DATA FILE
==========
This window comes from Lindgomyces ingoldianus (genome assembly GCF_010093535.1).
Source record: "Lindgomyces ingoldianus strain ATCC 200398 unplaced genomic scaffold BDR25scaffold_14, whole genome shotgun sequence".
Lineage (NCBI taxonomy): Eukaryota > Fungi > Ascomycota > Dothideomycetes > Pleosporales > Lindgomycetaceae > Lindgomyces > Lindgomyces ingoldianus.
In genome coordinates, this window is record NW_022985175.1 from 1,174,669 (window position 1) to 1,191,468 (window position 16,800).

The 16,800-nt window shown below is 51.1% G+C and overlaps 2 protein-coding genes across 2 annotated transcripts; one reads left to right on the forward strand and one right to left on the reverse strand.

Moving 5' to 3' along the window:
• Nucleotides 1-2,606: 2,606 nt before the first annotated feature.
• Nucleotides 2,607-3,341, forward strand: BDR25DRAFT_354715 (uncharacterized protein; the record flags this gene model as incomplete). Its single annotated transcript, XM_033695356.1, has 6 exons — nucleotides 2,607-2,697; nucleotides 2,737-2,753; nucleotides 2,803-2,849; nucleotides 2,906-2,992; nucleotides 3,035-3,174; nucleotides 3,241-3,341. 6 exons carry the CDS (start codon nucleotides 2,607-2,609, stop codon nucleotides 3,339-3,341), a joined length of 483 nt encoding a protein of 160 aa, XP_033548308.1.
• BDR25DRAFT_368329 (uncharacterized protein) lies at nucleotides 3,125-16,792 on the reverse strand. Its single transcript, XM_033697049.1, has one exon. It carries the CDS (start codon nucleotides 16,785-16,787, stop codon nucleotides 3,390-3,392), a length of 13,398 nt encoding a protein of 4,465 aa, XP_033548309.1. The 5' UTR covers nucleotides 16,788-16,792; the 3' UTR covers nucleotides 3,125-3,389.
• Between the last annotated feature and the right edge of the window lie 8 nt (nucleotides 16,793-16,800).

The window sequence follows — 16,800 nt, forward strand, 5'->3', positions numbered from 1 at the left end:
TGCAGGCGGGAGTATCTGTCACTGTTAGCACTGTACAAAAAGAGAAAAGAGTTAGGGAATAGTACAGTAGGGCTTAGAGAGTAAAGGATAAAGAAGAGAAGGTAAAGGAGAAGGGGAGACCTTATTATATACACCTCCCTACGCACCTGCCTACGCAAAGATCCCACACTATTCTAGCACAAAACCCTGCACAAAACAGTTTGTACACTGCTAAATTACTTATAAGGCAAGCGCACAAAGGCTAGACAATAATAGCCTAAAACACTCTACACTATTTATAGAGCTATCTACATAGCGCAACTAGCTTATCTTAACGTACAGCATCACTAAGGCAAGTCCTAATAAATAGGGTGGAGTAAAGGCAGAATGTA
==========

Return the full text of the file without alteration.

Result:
This window comes from Lindgomyces ingoldianus (genome assembly GCF_010093535.1).
Source record: "Lindgomyces ingoldianus strain ATCC 200398 unplaced genomic scaffold BDR25scaffold_14, whole genome shotgun sequence".
Lineage (NCBI taxonomy): Eukaryota > Fungi > Ascomycota > Dothideomycetes > Pleosporales > Lindgomycetaceae > Lindgomyces > Lindgomyces ingoldianus.
In genome coordinates, this window is record NW_022985175.1 from 1,174,669 (window position 1) to 1,191,468 (window position 16,800).

The 16,800-nt window shown below is 51.1% G+C and overlaps 2 protein-coding genes across 2 annotated transcripts; one reads left to right on the forward strand and one right to left on the reverse strand.

Moving 5' to 3' along the window:
• Nucleotides 1-2,606: 2,606 nt before the first annotated feature.
• Nucleotides 2,607-3,341, forward strand: BDR25DRAFT_354715 (uncharacterized protein; the record flags this gene model as incomplete). Its single annotated transcript, XM_033695356.1, has 6 exons — nucleotides 2,607-2,697; nucleotides 2,737-2,753; nucleotides 2,803-2,849; nucleotides 2,906-2,992; nucleotides 3,035-3,174; nucleotides 3,241-3,341. 6 exons carry the CDS (start codon nucleotides 2,607-2,609, stop codon nucleotides 3,339-3,341), a joined length of 483 nt encoding a protein of 160 aa, XP_033548308.1.
• BDR25DRAFT_368329 (uncharacterized protein) lies at nucleotides 3,125-16,792 on the reverse strand. Its single transcript, XM_033697049.1, has one exon. It carries the CDS (start codon nucleotides 16,785-16,787, stop codon nucleotides 3,390-3,392), a length of 13,398 nt encoding a protein of 4,465 aa, XP_033548309.1. The 5' UTR covers nucleotides 16,788-16,792; the 3' UTR covers nucleotides 3,125-3,389.
• Between the last annotated feature and the right edge of the window lie 8 nt (nucleotides 16,793-16,800).

The window sequence follows — 16,800 nt, forward strand, 5'->3', positions numbered from 1 at the left end:
TGCAGGCGGGAGTATCTGTCACTGTTAGCACTGTACAAAAAGAGAAAAGAGTTAGGGAATAGTACAGTAGGGCTTAGAGAGTAAAGGATAAAGAAGAGAAGGTAAAGGAGAAGGGGAGACCTTATTATATACACCTCCCTACGCACCTGCCTACGCAAAGATCCCACACTATTCTAGCACAAAACCCTGCACAAAACAGTTTGTACACTGCTAAATTACTTATAAGGCAAGCGCACAAAGGCTAGACAATAATAGCCTAAAACACTCTACACTATTTATAGAGCTATCTACATAGCGCAACTAGCTTATCTTAACGTACAGCATCACTAAGGCAAGTCCTAATAAATAGGGTGGAGTAAAGGCAGAATGTA